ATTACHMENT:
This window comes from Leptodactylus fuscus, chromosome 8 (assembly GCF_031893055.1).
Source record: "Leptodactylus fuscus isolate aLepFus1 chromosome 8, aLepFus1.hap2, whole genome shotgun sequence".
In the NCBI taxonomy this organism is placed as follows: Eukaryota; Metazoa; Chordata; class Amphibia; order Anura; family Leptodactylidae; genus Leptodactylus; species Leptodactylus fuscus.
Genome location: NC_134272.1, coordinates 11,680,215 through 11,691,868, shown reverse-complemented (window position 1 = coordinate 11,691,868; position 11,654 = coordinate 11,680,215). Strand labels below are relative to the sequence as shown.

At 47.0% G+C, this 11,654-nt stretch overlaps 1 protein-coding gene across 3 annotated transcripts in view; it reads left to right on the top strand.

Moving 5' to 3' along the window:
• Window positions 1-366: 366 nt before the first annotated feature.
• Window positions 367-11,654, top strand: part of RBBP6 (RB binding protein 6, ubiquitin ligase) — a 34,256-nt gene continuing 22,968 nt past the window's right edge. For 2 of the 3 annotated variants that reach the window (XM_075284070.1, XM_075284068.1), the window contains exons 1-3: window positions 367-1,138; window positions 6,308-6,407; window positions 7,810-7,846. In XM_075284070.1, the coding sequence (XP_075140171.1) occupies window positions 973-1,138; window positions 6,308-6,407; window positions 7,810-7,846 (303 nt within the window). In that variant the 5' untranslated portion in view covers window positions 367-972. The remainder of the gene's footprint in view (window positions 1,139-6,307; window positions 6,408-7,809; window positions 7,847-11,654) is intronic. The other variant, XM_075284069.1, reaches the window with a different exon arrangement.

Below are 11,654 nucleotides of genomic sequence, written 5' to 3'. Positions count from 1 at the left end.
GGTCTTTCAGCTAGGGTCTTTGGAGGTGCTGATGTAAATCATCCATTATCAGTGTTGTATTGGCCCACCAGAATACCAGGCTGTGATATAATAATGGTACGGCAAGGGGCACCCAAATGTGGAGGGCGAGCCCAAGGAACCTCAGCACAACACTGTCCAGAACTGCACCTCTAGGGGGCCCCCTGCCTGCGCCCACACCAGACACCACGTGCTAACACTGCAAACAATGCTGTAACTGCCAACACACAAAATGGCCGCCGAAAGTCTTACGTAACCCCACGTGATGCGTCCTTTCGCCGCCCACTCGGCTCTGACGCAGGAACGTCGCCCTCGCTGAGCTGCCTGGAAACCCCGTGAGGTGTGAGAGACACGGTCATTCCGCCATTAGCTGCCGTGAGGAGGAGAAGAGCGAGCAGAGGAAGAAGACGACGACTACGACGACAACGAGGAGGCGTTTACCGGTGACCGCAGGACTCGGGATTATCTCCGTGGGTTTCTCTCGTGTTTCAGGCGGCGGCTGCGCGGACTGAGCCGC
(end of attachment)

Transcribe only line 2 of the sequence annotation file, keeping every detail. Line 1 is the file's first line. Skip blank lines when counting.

Source record: "Leptodactylus fuscus isolate aLepFus1 chromosome 8, aLepFus1.hap2, whole genome shotgun sequence".